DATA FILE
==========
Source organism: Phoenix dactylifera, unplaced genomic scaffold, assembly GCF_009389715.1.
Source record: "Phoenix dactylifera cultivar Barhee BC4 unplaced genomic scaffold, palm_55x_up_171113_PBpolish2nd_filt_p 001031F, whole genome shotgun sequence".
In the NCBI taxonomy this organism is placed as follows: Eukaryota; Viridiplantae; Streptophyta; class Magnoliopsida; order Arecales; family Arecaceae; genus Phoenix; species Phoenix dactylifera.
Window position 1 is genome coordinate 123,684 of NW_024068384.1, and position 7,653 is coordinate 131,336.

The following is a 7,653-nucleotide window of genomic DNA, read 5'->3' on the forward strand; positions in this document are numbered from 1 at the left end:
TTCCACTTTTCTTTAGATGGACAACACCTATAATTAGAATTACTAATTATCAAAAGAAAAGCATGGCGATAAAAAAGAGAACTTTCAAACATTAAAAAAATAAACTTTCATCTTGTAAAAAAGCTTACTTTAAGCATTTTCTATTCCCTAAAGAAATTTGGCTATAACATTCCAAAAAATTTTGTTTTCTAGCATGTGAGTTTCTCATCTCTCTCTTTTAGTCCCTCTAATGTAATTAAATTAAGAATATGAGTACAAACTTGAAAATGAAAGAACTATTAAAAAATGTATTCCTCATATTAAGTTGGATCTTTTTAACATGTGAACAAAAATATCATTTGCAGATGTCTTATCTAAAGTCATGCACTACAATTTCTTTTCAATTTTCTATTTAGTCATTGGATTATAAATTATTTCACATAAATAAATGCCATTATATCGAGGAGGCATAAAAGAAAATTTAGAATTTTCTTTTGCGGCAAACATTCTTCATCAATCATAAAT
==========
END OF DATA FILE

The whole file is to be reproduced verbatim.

Source organism: Phoenix dactylifera, unplaced genomic scaffold, assembly GCF_009389715.1.
Source record: "Phoenix dactylifera cultivar Barhee BC4 unplaced genomic scaffold, palm_55x_up_171113_PBpolish2nd_filt_p 001031F, whole genome shotgun sequence".
In the NCBI taxonomy this organism is placed as follows: Eukaryota; Viridiplantae; Streptophyta; class Magnoliopsida; order Arecales; family Arecaceae; genus Phoenix; species Phoenix dactylifera.
Window position 1 is genome coordinate 123,684 of NW_024068384.1, and position 7,653 is coordinate 131,336.

The following is a 7,653-nucleotide window of genomic DNA, read 5'->3' on the forward strand; positions in this document are numbered from 1 at the left end:
TTCCACTTTTCTTTAGATGGACAACACCTATAATTAGAATTACTAATTATCAAAAGAAAAGCATGGCGATAAAAAAGAGAACTTTCAAACATTAAAAAAATAAACTTTCATCTTGTAAAAAAGCTTACTTTAAGCATTTTCTATTCCCTAAAGAAATTTGGCTATAACATTCCAAAAAATTTTGTTTTCTAGCATGTGAGTTTCTCATCTCTCTCTTTTAGTCCCTCTAATGTAATTAAATTAAGAATATGAGTACAAACTTGAAAATGAAAGAACTATTAAAAAATGTATTCCTCATATTAAGTTGGATCTTTTTAACATGTGAACAAAAATATCATTTGCAGATGTCTTATCTAAAGTCATGCACTACAATTTCTTTTCAATTTTCTATTTAGTCATTGGATTATAAATTATTTCACATAAATAAATGCCATTATATCGAGGAGGCATAAAAGAAAATTTAGAATTTTCTTTTGCGGCAAACATTCTTCATCAATCATAAAT